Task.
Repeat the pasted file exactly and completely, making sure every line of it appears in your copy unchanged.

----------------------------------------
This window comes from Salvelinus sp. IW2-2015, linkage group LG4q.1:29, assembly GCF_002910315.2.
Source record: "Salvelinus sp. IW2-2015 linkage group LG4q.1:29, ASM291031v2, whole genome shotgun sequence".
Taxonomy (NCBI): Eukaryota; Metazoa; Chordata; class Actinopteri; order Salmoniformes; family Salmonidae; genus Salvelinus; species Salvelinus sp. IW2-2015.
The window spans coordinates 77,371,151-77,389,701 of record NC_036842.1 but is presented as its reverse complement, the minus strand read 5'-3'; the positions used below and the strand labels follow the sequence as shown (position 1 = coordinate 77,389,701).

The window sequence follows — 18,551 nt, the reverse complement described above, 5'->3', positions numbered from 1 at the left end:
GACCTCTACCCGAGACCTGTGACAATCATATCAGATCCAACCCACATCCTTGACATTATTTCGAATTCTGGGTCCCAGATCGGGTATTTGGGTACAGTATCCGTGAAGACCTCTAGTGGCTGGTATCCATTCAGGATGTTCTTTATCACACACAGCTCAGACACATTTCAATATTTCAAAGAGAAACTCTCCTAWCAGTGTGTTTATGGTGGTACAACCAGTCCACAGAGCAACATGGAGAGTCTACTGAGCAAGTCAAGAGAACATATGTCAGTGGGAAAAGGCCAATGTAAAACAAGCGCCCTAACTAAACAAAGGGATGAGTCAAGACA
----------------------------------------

This window comes from Salvelinus sp. IW2-2015, linkage group LG4q.1:29, assembly GCF_002910315.2.
Source record: "Salvelinus sp. IW2-2015 linkage group LG4q.1:29, ASM291031v2, whole genome shotgun sequence".
Taxonomy (NCBI): Eukaryota; Metazoa; Chordata; class Actinopteri; order Salmoniformes; family Salmonidae; genus Salvelinus; species Salvelinus sp. IW2-2015.
The window spans coordinates 77,371,151-77,389,701 of record NC_036842.1 but is presented as its reverse complement, the minus strand read 5'-3'; the positions used below and the strand labels follow the sequence as shown (position 1 = coordinate 77,389,701).

The window sequence follows — 18,551 nt, the reverse complement described above, 5'->3', positions numbered from 1 at the left end:
GACCTCTACCCGAGACCTGTGACAATCATATCAGATCCAACCCACATCCTTGACATTATTTCGAATTCTGGGTCCCAGATCGGGTATTTGGGTACAGTATCCGTGAAGACCTCTAGTGGCTGGTATCCATTCAGGATGTTCTTTATCACACACAGCTCAGACACATTTCAATATTTCAAAGAGAAACTCTCCTAWCAGTGTGTTTATGGTGGTACAACCAGTCCACAGAGCAACATGGAGAGTCTACTGAGCAAGTCAAGAGAACATATGTCAGTGGGAAAAGGCCAATGTAAAACAAGCGCCCTAACTAAACAAAGGGATGAGTCAAGACA